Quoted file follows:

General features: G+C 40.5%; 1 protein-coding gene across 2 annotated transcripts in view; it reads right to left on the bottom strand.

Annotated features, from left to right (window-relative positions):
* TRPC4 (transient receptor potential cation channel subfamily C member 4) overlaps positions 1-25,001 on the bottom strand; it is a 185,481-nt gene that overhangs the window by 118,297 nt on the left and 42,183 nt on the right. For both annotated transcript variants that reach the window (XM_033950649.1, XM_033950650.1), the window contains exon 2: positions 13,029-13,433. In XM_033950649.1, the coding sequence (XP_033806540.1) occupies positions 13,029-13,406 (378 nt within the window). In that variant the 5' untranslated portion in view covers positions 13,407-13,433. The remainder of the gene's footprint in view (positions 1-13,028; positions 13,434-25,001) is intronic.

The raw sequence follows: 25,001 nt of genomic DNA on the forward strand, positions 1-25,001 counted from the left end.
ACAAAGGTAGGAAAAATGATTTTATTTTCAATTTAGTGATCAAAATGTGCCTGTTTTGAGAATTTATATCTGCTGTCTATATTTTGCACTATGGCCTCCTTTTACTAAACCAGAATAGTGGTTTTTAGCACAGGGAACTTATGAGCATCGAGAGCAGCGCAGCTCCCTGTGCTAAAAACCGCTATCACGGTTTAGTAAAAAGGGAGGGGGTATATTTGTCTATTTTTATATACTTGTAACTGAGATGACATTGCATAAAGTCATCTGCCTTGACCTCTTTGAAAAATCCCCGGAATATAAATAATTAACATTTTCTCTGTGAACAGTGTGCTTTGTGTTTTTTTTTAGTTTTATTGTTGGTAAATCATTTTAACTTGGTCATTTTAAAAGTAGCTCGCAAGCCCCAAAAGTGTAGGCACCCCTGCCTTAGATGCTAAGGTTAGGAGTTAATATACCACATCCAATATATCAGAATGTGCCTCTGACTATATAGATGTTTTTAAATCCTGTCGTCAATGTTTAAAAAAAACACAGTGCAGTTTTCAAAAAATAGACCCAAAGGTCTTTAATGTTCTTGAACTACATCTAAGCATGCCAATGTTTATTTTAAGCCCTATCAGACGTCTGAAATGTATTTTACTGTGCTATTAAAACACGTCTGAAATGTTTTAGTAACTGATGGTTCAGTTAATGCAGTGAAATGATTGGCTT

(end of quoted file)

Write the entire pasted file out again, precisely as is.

General features: G+C 40.5%; 1 protein-coding gene across 2 annotated transcripts in view; it reads right to left on the bottom strand.

Annotated features, from left to right (window-relative positions):
* TRPC4 (transient receptor potential cation channel subfamily C member 4) overlaps positions 1-25,001 on the bottom strand; it is a 185,481-nt gene that overhangs the window by 118,297 nt on the left and 42,183 nt on the right. For both annotated transcript variants that reach the window (XM_033950649.1, XM_033950650.1), the window contains exon 2: positions 13,029-13,433. In XM_033950649.1, the coding sequence (XP_033806540.1) occupies positions 13,029-13,406 (378 nt within the window). In that variant the 5' untranslated portion in view covers positions 13,407-13,433. The remainder of the gene's footprint in view (positions 1-13,028; positions 13,434-25,001) is intronic.

The raw sequence follows: 25,001 nt of genomic DNA on the forward strand, positions 1-25,001 counted from the left end.
ACAAAGGTAGGAAAAATGATTTTATTTTCAATTTAGTGATCAAAATGTGCCTGTTTTGAGAATTTATATCTGCTGTCTATATTTTGCACTATGGCCTCCTTTTACTAAACCAGAATAGTGGTTTTTAGCACAGGGAACTTATGAGCATCGAGAGCAGCGCAGCTCCCTGTGCTAAAAACCGCTATCACGGTTTAGTAAAAAGGGAGGGGGTATATTTGTCTATTTTTATATACTTGTAACTGAGATGACATTGCATAAAGTCATCTGCCTTGACCTCTTTGAAAAATCCCCGGAATATAAATAATTAACATTTTCTCTGTGAACAGTGTGCTTTGTGTTTTTTTTTAGTTTTATTGTTGGTAAATCATTTTAACTTGGTCATTTTAAAAGTAGCTCGCAAGCCCCAAAAGTGTAGGCACCCCTGCCTTAGATGCTAAGGTTAGGAGTTAATATACCACATCCAATATATCAGAATGTGCCTCTGACTATATAGATGTTTTTAAATCCTGTCGTCAATGTTTAAAAAAAACACAGTGCAGTTTTCAAAAAATAGACCCAAAGGTCTTTAATGTTCTTGAACTACATCTAAGCATGCCAATGTTTATTTTAAGCCCTATCAGACGTCTGAAATGTATTTTACTGTGCTATTAAAACACGTCTGAAATGTTTTAGTAACTGATGGTTCAGTTAATGCAGTGAAATGATTGGCTT